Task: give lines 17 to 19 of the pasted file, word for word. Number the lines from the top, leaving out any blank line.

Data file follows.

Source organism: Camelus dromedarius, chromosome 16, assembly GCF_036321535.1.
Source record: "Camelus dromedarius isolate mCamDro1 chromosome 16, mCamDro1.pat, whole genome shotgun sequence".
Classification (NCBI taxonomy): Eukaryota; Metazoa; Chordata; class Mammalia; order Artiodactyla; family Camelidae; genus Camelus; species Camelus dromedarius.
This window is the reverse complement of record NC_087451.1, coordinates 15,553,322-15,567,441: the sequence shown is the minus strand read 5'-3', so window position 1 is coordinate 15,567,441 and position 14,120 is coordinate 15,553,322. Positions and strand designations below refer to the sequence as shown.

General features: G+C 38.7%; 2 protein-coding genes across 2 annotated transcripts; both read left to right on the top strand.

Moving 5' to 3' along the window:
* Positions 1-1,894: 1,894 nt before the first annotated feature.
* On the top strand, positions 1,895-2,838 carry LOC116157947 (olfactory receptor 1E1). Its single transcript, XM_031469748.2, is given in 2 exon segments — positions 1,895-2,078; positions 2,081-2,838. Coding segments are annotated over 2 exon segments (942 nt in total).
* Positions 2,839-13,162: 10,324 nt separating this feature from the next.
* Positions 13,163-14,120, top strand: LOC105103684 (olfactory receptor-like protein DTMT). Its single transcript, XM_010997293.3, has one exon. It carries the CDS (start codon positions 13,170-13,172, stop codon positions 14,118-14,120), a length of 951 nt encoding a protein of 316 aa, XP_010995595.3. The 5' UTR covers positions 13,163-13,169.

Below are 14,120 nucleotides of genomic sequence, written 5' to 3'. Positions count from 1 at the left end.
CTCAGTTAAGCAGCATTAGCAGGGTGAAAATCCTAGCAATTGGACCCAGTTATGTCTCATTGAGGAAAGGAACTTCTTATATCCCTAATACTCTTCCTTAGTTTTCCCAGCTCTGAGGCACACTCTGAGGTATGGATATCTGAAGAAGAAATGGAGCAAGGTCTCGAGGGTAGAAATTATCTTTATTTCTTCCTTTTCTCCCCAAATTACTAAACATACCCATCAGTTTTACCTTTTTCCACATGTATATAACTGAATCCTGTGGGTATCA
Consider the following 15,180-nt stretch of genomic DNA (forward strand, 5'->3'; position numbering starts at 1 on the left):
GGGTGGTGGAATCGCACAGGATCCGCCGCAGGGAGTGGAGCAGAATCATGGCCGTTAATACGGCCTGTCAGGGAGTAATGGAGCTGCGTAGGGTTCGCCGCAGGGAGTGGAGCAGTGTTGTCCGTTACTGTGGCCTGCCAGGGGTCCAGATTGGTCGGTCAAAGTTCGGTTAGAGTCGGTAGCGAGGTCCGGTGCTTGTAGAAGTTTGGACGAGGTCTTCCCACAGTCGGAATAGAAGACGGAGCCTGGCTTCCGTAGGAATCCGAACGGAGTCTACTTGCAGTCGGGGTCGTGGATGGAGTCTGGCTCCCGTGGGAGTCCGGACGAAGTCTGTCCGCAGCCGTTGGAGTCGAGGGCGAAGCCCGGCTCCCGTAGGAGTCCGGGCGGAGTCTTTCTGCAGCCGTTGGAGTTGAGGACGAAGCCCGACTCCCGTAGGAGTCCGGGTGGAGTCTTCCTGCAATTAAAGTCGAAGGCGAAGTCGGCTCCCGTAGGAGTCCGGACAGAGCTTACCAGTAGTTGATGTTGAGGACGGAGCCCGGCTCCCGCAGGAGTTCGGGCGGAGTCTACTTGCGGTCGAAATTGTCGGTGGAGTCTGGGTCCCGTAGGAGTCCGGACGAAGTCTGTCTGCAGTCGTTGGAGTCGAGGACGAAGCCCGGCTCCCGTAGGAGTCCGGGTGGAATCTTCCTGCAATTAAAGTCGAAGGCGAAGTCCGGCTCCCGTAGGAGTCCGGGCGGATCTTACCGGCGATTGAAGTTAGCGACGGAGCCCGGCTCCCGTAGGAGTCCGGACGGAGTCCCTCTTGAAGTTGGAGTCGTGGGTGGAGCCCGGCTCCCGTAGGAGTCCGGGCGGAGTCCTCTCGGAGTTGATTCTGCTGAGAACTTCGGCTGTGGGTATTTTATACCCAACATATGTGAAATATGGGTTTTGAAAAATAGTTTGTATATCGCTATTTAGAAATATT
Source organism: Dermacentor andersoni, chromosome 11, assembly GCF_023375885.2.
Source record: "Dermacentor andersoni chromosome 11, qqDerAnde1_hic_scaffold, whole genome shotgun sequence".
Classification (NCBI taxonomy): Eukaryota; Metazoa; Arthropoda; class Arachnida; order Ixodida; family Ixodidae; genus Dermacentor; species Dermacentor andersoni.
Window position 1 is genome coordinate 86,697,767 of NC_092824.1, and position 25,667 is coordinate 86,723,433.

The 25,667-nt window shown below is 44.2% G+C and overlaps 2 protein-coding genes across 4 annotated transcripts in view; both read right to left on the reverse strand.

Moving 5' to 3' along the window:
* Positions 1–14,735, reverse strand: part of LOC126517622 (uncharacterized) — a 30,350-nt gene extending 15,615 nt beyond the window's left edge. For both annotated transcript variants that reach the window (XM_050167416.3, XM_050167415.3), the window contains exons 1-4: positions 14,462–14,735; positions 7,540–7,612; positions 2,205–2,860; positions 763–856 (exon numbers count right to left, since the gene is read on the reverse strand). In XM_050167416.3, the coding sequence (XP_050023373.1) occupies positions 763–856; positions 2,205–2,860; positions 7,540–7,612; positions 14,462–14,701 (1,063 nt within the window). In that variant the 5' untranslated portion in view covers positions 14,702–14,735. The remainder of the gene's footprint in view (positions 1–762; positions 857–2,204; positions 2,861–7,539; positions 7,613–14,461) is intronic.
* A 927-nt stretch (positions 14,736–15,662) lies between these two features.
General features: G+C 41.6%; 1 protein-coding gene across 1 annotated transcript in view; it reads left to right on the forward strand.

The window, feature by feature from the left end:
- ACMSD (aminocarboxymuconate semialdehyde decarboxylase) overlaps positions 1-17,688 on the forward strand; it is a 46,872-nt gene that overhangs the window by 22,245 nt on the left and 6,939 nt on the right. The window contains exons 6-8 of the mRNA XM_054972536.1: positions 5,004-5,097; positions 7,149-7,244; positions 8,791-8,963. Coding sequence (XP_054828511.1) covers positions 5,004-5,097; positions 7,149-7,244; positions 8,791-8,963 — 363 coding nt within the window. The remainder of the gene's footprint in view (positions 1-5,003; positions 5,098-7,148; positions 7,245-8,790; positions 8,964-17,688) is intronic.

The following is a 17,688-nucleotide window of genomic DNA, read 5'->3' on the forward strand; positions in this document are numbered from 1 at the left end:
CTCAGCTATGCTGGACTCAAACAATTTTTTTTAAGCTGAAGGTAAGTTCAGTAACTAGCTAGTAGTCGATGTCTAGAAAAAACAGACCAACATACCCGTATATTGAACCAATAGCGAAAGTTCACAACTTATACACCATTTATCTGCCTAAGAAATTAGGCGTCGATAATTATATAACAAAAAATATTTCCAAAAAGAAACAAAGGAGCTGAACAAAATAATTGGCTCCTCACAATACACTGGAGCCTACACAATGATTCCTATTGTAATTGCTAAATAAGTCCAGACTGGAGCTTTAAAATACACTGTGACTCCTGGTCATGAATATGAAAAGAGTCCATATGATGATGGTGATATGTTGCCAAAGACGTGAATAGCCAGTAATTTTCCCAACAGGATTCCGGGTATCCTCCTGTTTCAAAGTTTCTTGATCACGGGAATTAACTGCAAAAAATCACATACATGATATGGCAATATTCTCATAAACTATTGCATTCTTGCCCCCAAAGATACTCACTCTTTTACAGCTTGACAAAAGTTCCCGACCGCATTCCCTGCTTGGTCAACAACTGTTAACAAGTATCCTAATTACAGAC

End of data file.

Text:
Classification (NCBI taxonomy): Eukaryota; Metazoa; Arthropoda; class Arachnida; order Ixodida; family Ixodidae; genus Dermacentor; species Dermacentor andersoni.
Window position 1 is genome coordinate 86,697,767 of NC_092824.1, and position 25,667 is coordinate 86,723,433.

The 25,667-nt window shown below is 44.2% G+C and overlaps 2 protein-coding genes across 4 annotated transcripts in view; both read right to left on the reverse strand.